Pop star Boy George, normally seen as a national treasure, caused something of a fuss when he wore his stovepipe hat whilst watching the press night of A Day in the Death of Joe Egg, at the New Ambassadors Theatre.
This has added a new irritation to the list of potential ones facing audiences at a theatre, along with the more conventional ones of draughts, uncomfortable seats and mobile phones.
Similarly, the press night of Mahler's Conversion at the Aldwych was marred for some people by an incessant stream of late comers: this despite the fact that the performance itself started late.
Theatres vary wildly in their approach to latecomers, not least because the decision as to admitting them or not is usually taken by the producers and will relate to the action of the play, whether and when a suitable break occurs and so on.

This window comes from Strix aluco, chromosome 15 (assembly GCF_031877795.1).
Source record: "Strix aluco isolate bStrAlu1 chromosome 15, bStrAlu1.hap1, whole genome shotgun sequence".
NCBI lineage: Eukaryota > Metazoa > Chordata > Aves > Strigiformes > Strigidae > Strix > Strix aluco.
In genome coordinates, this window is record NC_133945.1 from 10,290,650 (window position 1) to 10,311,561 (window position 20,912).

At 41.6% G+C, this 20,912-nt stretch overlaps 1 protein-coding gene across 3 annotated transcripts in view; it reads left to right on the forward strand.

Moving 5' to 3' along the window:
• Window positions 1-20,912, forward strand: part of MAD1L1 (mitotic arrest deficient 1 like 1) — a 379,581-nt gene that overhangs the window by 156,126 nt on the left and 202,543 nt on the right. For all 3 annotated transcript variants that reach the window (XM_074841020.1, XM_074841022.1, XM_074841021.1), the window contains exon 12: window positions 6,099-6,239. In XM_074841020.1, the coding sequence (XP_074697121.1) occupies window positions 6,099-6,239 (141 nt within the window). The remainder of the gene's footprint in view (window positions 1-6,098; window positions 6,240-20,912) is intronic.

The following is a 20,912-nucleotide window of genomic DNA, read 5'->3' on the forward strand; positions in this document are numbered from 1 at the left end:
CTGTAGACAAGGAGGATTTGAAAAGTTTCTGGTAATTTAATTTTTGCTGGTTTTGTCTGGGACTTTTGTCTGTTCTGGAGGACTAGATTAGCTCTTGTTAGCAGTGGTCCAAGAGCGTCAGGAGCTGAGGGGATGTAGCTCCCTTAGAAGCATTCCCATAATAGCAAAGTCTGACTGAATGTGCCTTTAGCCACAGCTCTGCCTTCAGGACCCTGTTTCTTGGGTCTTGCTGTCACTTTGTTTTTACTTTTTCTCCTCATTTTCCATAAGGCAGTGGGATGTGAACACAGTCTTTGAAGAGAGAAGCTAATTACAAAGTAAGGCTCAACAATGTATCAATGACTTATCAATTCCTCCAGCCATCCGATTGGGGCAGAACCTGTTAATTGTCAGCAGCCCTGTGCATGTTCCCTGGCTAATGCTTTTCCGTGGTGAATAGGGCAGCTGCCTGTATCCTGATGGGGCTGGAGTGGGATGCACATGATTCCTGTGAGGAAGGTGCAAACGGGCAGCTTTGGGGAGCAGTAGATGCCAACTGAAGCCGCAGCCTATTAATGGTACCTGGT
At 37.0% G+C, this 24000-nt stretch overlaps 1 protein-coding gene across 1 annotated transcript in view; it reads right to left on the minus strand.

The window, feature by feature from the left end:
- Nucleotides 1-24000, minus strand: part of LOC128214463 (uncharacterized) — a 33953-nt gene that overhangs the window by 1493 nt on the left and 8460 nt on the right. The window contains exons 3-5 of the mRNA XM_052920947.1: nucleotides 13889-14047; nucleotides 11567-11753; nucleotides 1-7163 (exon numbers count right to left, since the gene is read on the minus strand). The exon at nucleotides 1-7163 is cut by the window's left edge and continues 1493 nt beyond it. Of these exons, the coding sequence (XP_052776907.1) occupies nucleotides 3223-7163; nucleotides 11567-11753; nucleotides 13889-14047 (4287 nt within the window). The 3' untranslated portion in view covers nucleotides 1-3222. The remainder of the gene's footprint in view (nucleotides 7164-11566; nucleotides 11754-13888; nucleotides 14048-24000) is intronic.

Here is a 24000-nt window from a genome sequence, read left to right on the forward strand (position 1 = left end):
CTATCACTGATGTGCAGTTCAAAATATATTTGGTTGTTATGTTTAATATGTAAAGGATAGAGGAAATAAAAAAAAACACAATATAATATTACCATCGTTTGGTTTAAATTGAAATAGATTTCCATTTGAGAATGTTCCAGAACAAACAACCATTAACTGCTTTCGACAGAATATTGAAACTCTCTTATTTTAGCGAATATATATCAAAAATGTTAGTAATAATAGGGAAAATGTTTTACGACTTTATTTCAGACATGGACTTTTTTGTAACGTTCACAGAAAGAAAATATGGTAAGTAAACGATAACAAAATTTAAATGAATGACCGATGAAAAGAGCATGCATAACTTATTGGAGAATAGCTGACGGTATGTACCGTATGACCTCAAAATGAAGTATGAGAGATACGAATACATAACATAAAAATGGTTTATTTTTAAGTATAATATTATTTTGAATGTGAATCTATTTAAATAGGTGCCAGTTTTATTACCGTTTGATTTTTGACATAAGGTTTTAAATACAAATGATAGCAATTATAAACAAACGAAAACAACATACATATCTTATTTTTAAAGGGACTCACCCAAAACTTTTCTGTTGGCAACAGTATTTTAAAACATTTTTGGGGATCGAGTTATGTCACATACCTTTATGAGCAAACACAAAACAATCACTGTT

This can cause tension between theatre managers and the producers, and there is no easy answer: those who get there on time feel that latecomers shouldn't disrupt the play, but hell hath no fury like a latecomer (and it's never their fault, of course - the trains, the traffic, whatever) denied access to a seat they've paid for. Even if the theatre kindly produces a live relay on a television set. In fact this seems to goad them even further.
Arriving late - like not turning your mobile off, or wearing something guaranteed to interfere with your neighbor's view of the stage - should be a source of deep shame and embarrassment, but often isn't: on one occasion during a production of The Homecoming at the Comedy Theatre the star, Warren Mitchell - in the role currently being played by Sir Ian Holm - was so infuriated by latecomers pushing their way, while talking, to their seats in the middle of a front row of the stalls, that he stopped acting, marched to the front of the stage, and told them off. After a brief pause for the applause to die down he returned to his on-stage armchair and the play continued.
—by Paul Webb Theatrenow